In the left corner, those monstrous plants are my potatoes. To their right you can see little green shoots coming out of the ground-this is green garlic, the immature leafy part of a garlic bulb. They are delicious, in soups, mixed with creamy cheeses, and atop pasta. What's more, you can cut them a few times and they'll keep growing back.
simple green garlic soup
3 c homemade chicken broth
4 sage leaves
2 tbsp chopped green garlic
2 slices of toasted bread
Bring chicken broth to a boil with sage leaves. Remove leaves and add green garlic, salt, and pepper to taste. Cook five minutes, at a simmer, then add toasted bread drizzled with olive oil to a bowl, top with soup and a pinch of chopped parsley.
Tuesday, April 7, 2009
It was a perfect spring Saturday. We had just returned from the botanical gardens, where we had a delightful picnic among the irises, the hot minestrone just the right temperature for the cool breezes that came along every once in a while. We walked down the sidewalk and the sun began its afternoon descent, letting its light go orange against the clouds. It was still a bit warm, and the cool cocktail in our hands, a fresh mixture of Rangpur gin, mint simple syrup, mint leaves and lime juice was the perfect accompaniment for the porch and the smoky salted almonds.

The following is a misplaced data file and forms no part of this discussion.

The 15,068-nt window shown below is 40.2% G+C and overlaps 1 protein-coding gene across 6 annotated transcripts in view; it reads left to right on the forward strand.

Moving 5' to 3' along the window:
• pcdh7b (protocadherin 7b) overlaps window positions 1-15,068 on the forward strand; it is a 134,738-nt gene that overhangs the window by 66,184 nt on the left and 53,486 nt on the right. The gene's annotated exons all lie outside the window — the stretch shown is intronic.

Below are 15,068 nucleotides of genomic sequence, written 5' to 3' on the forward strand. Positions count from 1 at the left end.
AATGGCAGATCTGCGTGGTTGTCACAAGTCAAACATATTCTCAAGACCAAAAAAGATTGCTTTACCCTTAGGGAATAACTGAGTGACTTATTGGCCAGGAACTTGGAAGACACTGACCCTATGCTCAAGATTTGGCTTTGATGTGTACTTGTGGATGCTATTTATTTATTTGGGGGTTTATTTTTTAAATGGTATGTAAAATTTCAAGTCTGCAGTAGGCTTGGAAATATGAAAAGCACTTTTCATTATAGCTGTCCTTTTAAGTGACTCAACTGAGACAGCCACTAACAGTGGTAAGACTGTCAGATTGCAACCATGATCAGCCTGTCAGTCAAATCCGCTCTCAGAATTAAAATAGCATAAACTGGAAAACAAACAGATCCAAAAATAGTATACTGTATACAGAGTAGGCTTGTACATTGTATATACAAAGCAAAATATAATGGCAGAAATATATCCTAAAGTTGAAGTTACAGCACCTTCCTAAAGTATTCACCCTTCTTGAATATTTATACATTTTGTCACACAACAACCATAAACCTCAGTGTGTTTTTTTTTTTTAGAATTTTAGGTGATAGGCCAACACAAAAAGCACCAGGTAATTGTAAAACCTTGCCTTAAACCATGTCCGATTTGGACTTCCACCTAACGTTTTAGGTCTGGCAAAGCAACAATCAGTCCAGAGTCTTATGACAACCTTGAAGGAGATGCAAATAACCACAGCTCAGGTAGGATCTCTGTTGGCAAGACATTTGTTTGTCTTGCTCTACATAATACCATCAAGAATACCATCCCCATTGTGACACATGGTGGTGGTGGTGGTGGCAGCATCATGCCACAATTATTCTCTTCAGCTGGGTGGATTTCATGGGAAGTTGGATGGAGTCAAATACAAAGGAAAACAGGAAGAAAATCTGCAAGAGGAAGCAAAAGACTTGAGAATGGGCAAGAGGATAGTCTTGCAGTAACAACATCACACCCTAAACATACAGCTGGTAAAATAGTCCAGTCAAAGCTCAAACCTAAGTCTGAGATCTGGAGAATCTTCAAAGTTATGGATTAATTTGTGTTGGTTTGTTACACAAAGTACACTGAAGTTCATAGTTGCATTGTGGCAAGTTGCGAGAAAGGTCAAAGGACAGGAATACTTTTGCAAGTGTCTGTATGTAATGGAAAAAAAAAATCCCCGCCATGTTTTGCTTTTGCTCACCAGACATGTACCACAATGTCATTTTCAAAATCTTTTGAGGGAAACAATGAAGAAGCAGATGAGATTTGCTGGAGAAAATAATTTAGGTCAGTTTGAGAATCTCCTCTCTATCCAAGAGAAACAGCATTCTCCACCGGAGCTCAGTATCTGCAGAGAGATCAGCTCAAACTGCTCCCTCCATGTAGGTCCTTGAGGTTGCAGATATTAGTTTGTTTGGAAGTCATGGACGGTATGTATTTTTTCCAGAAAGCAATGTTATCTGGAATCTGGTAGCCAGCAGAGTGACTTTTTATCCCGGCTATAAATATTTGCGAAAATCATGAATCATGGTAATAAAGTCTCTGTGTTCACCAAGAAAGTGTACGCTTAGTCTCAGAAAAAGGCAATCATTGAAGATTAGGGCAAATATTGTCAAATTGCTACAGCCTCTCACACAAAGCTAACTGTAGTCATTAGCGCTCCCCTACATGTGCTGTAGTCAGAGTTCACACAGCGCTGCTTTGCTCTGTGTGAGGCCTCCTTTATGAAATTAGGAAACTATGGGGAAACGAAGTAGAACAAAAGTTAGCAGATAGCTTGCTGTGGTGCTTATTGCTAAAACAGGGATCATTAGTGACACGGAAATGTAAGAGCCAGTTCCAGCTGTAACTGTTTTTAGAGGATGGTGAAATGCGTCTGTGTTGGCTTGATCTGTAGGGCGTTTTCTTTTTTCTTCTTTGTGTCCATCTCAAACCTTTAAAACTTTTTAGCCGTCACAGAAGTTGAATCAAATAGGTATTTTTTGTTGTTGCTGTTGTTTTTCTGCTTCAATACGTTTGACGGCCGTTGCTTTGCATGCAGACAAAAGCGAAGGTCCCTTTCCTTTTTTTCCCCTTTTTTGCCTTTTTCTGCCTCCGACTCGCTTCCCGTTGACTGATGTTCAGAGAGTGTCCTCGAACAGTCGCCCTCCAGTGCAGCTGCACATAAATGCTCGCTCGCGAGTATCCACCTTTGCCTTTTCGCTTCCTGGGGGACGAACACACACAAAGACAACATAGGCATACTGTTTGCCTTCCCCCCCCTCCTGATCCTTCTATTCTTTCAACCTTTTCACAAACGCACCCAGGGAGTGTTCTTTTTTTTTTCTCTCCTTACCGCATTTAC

And that's why you should keep some of this stuff in your fridge.
mint simple syrup
1 cup sugar
1 cup water
1 bunch mint
Combine water and sugar over med. high heat. Stir occasionally until sugar is completely dissolved (don't boil). Take pan off heat, add mint and let it steep overnight. Strain mint and refrigerate syrup.
Thursday, April 2, 2009
I really didn't think much of this dish as blog post while eating it. I was more focused on how delicious it was-the sticky noodles providing the perfect counterpoint to the crispy tofu, and my mouth set slightly, pleasantly aflame. While preparing it I paid no mind to cultural accuracy or technique, so I'm pretty sure this is the home-cooked equivalent of American Chinese food, a sort of bastard meal. And it's pretty in its own pale way, but the true strength of this dish is in its flavor. The heat lurks quietly behind the deliciously melded flavors of garlic, ginger, and soy. It's a very comforting meal, nothing fancy about it. A recent article that featured a similarly culturally orphaned dish made me think that maybe this little noodle mutt was worth sharing.
2 minced garlic cloves
1 tsp minced ginger
2 chiles de arbol, torn
sticky rice noodles
1 tbsp soy sauce
2 tsp rice vinegar
sriracha to taste
1 lb tofu, in large cubes
1/2 c. chopped green onions
Heat oil and fry tofu until golden. Set aside to drain.
Saute onions in a little oil until soft. Add garlic, ginger, 1/4 cup green onions and chiles, and saute until soft and fragrant. Season with salt.
Meanwhile, bring water to boil and prepare rice noodles.
Place onion mixture into food processor and blend until smooth. Add soy sauce, vinegar, and sriracha. Adjust seasoning to taste.
Mix noodles, sauce, and tofu. Top with remaining green onions.